Although states like Alabama and South Dakota are aggressively challenging Quill’s physical presence requirement through remote sales tax legislation, there are several likely impediments to achieving their goal. First, apart from Justice Kennedy’s concurrence in DMA, the court seems to have little appetite to accept a challenge to Quill — it has not done so in the 24 years since it issued that decision.
Second, overturning Quill is likely not as simple as just getting a case in front of the Supreme Court. Rather, any reconsideration of Quill is made more complex by the doctrine of stare decisis, which means “to stand by things decided” and, practically, refers to following prior court decisions absent unusual circumstances. Consider that when it was decided in 1992, Quill was heavily influenced by stare decisis and the reliance of an entire industry on the physical presence standard that was established in National Bellas Hess. In fact, Quill is replete with passages demonstrating the extent to which stare decisis played a key role in the outcome of the case, including the court’s recognition that “a bright line rule in the area of sales and use taxes also encourages settled expectations and, in doing so, fosters investment by businesses and individuals” and that “[t]he Bellas Hess rule has engendered substantial reliance and has become part of the basic framework of a sizeable industry.” This was the case despite the court’s express recognition of the effect of substantial technological changes in the 25 years prior to Quill. Also consider that throughout the history of the court, it has been known to cite the principle, articulated by Justice Louis Brandeis in a dissenting opinion in 1932, that “[s]tare decisis is usually the wise policy, because in most matters it is more important that the applicable rule of law be settled than that it be settled right.” Thus, even though practitioners have interpreted Justice Kennedy’s concurrence as an open invitation to challenge Quill, it is not a foregone conclusion that the entire court is now ready to overturn its well-established precedent, especially when to do so would require the court to act contrary to a deeply rooted judicial principle.
Moreover, in Quill, the court called upon Congress to resolve the issue of whether physical presence was still the appropriate nexus standard in the context of sales and use tax. This is important because throughout the history of the court, stare decisis has applied with special force in areas of the law where correction can still be had through legislation, a prospect that seems more likely than ever in light of the recent attempts to enact Congress’ Marketplace Fairness Act. Thus, if the court agreed to hear a challenge to Quill, it may be that stare decisis would now apply with even greater special force.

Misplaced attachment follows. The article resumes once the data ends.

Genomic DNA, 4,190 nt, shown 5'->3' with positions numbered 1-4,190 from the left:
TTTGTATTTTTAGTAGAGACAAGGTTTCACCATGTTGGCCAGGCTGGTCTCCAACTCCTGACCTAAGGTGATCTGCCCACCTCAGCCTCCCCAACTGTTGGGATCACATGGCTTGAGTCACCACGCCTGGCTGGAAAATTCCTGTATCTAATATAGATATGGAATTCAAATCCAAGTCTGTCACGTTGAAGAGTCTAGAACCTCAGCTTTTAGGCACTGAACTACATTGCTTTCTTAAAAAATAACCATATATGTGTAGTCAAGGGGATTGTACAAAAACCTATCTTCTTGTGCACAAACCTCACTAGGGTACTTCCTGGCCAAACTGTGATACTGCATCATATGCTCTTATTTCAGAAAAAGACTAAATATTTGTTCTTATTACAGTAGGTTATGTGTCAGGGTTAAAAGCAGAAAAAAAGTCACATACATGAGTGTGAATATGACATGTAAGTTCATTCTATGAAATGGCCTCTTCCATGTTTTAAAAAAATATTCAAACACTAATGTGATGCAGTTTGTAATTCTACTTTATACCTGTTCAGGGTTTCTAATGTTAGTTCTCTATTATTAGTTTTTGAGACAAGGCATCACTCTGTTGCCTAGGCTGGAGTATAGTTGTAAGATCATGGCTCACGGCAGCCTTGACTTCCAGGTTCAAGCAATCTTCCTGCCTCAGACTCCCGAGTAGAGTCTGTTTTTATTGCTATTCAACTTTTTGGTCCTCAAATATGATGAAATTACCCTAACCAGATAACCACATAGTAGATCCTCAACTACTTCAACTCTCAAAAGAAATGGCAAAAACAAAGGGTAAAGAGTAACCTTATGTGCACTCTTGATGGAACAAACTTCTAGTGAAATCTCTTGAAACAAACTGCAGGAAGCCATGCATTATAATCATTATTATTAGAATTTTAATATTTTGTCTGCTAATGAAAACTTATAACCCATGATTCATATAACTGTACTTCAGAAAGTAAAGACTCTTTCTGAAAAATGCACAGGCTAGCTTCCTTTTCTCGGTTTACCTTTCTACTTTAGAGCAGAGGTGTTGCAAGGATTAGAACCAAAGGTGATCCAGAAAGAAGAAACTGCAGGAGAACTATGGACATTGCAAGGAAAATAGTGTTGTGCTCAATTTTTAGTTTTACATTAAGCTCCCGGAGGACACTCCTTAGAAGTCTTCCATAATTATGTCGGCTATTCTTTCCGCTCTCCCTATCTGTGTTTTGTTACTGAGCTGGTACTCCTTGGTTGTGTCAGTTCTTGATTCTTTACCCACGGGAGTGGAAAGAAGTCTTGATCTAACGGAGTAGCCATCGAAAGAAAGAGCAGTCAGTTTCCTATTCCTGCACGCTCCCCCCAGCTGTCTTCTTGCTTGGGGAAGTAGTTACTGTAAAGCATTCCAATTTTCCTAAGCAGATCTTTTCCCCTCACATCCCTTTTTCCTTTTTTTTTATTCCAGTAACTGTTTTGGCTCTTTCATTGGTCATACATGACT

Some practitioners have even speculated that given the shifting makeup of the Supreme Court bench due to the recent passing of Justice Antonin Scalia, it might be taxpayers rather than state departments of revenue that would benefit from a Supreme Court challenge to Quill. Specifically, in his concurring opinion, Scalia agreed with the Quill court that the commerce clause holding of National Bellas Hess should not be overruled on the grounds of stare decisis, a doctrine that strongly influenced his opinions, despite his noted criticisms of dormant commerce clause jurisprudence. Generally, however, Scalia often stood in the minority regarding state tax cases. In his absence, it is possible that the court will now be open to more expansive interpretations of the commerce clause and, thus, more restrictions on state taxation. Whether Scalia’s absence will mean that the court is more likely to grant a Quill challenge remains to be seen and could depend on many influences, such as a new justice, the enactment of federal legislation or a streamlined agreement among the states. Only time will tell.